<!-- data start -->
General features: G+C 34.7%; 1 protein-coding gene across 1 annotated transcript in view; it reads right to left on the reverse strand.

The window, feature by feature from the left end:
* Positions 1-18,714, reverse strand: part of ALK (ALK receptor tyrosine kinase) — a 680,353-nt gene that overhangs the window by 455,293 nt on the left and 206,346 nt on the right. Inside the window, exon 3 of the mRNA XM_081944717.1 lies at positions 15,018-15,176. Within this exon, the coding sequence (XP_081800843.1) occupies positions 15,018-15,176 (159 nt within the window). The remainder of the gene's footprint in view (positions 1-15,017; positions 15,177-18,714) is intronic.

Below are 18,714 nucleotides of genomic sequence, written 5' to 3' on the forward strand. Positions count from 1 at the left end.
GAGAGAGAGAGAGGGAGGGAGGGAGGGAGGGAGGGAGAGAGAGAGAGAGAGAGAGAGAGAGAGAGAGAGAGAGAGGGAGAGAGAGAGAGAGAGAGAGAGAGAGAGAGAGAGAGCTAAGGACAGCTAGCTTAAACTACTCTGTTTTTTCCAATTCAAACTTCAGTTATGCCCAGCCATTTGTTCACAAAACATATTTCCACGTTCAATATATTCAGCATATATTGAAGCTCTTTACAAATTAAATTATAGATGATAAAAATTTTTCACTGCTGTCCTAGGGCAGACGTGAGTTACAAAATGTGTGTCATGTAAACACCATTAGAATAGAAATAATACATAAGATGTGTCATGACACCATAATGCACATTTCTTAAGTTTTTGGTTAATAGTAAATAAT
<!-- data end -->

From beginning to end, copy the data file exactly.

General features: G+C 34.7%; 1 protein-coding gene across 1 annotated transcript in view; it reads right to left on the reverse strand.

The window, feature by feature from the left end:
* Positions 1-18,714, reverse strand: part of ALK (ALK receptor tyrosine kinase) — a 680,353-nt gene that overhangs the window by 455,293 nt on the left and 206,346 nt on the right. Inside the window, exon 3 of the mRNA XM_081944717.1 lies at positions 15,018-15,176. Within this exon, the coding sequence (XP_081800843.1) occupies positions 15,018-15,176 (159 nt within the window). The remainder of the gene's footprint in view (positions 1-15,017; positions 15,177-18,714) is intronic.

Below are 18,714 nucleotides of genomic sequence, written 5' to 3' on the forward strand. Positions count from 1 at the left end.
GAGAGAGAGAGAGGGAGGGAGGGAGGGAGGGAGGGAGAGAGAGAGAGAGAGAGAGAGAGAGAGAGAGAGAGAGAGGGAGAGAGAGAGAGAGAGAGAGAGAGAGAGAGAGAGAGCTAAGGACAGCTAGCTTAAACTACTCTGTTTTTTCCAATTCAAACTTCAGTTATGCCCAGCCATTTGTTCACAAAACATATTTCCACGTTCAATATATTCAGCATATATTGAAGCTCTTTACAAATTAAATTATAGATGATAAAAATTTTTCACTGCTGTCCTAGGGCAGACGTGAGTTACAAAATGTGTGTCATGTAAACACCATTAGAATAGAAATAATACATAAGATGTGTCATGACACCATAATGCACATTTCTTAAGTTTTTGGTTAATAGTAAATAAT